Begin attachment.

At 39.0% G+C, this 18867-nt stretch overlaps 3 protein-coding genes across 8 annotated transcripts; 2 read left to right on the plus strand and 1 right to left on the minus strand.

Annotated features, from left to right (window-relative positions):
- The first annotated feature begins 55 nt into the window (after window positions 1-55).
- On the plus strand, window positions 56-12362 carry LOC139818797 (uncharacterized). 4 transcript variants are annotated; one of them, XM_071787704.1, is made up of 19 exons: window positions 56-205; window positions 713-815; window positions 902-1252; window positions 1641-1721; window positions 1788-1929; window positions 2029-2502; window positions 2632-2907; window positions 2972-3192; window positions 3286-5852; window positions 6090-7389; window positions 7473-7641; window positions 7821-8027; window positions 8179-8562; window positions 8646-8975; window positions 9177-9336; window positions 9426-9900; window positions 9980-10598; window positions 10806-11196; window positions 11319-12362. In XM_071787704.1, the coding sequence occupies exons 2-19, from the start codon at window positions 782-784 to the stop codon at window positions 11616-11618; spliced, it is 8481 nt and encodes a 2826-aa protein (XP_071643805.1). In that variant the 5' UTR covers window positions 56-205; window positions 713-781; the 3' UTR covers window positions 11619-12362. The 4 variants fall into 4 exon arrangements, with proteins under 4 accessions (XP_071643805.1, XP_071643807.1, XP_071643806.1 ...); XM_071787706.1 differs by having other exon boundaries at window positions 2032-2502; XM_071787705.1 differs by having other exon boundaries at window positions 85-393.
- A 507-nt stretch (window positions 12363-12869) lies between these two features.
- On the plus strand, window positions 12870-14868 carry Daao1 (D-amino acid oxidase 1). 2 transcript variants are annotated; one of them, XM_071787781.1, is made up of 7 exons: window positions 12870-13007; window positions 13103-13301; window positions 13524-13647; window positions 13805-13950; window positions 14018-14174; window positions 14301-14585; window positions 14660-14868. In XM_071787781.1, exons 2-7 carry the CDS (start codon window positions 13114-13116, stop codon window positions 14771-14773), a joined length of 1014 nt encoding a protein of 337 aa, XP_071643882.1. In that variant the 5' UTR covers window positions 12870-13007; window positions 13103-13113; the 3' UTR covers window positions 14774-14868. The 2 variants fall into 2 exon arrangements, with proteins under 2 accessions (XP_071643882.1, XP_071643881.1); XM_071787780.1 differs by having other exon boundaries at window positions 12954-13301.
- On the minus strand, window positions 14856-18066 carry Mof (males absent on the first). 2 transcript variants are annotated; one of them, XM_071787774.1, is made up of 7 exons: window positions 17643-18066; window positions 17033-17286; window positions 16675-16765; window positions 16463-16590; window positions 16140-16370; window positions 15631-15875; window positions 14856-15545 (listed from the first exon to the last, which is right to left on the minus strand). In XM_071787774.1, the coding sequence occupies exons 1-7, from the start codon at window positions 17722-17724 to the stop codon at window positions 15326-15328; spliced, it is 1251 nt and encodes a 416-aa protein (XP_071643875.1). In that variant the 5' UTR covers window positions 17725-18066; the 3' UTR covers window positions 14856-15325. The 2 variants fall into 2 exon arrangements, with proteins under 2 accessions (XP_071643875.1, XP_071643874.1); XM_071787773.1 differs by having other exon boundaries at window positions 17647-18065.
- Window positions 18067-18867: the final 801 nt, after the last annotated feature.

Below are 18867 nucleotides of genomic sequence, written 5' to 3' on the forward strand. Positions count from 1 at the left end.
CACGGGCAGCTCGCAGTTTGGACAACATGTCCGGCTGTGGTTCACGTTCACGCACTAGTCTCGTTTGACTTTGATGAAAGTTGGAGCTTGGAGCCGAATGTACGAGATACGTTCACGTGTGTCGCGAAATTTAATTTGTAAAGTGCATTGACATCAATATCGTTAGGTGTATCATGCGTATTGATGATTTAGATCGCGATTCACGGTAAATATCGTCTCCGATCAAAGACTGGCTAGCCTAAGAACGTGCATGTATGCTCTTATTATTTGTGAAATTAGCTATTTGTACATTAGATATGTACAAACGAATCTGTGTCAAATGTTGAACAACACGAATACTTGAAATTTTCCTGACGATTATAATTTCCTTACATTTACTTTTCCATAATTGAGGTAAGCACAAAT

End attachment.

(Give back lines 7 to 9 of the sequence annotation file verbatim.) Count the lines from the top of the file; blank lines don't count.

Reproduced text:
- On the minus strand, window positions 14856-18066 carry Mof (males absent on the first). 2 transcript variants are annotated; one of them, XM_071787774.1, is made up of 7 exons: window positions 17643-18066; window positions 17033-17286; window positions 16675-16765; window positions 16463-16590; window positions 16140-16370; window positions 15631-15875; window positions 14856-15545 (listed from the first exon to the last, which is right to left on the minus strand). In XM_071787774.1, the coding sequence occupies exons 1-7, from the start codon at window positions 17722-17724 to the stop codon at window positions 15326-15328; spliced, it is 1251 nt and encodes a 416-aa protein (XP_071643875.1). In that variant the 5' UTR covers window positions 17725-18066; the 3' UTR covers window positions 14856-15325. The 2 variants fall into 2 exon arrangements, with proteins under 2 accessions (XP_071643875.1, XP_071643874.1); XM_071787773.1 differs by having other exon boundaries at window positions 17647-18065.
- Window positions 18067-18867: the final 801 nt, after the last annotated feature.

Below are 18867 nucleotides of genomic sequence, written 5' to 3' on the forward strand. Positions count from 1 at the left end.